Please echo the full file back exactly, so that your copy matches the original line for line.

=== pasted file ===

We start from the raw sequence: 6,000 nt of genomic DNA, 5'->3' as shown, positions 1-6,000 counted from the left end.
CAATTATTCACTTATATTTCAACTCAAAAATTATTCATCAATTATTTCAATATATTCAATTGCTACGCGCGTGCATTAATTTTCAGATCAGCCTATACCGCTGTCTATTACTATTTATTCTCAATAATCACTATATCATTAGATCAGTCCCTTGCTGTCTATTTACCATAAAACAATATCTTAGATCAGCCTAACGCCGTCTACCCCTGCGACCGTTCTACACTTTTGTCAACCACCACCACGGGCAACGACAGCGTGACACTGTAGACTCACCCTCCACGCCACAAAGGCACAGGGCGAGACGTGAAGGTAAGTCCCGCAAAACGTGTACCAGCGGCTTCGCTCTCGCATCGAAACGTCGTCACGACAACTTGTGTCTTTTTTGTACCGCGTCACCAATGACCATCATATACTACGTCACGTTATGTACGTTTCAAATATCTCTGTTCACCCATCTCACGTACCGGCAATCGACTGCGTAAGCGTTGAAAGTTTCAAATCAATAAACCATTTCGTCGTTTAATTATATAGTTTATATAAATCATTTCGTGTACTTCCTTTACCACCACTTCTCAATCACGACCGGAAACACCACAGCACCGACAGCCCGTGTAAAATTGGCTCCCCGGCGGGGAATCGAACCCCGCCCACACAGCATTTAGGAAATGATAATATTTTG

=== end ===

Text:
We start from the raw sequence: 6,000 nt of genomic DNA, 5'->3' as shown, positions 1-6,000 counted from the left end.
CAATTATTCACTTATATTTCAACTCAAAAATTATTCATCAATTATTTCAATATATTCAATTGCTACGCGCGTGCATTAATTTTCAGATCAGCCTATACCGCTGTCTATTACTATTTATTCTCAATAATCACTATATCATTAGATCAGTCCCTTGCTGTCTATTTACCATAAAACAATATCTTAGATCAGCCTAACGCCGTCTACCCCTGCGACCGTTCTACACTTTTGTCAACCACCACCACGGGCAACGACAGCGTGACACTGTAGACTCACCCTCCACGCCACAAAGGCACAGGGCGAGACGTGAAGGTAAGTCCCGCAAAACGTGTACCAGCGGCTTCGCTCTCGCATCGAAACGTCGTCACGACAACTTGTGTCTTTTTTGTACCGCGTCACCAATGACCATCATATACTACGTCACGTTATGTACGTTTCAAATATCTCTGTTCACCCATCTCACGTACCGGCAATCGACTGCGTAAGCGTTGAAAGTTTCAAATCAATAAACCATTTCGTCGTTTAATTATATAGTTTATATAAATCATTTCGTGTACTTCCTTTACCACCACTTCTCAATCACGACCGGAAACACCACAGCACCGACAGCCCGTGTAAAATTGGCTCCCCGGCGGGGAATCGAACCCCGCCCACACAGCATTTAGGAAATGATAATATTTTG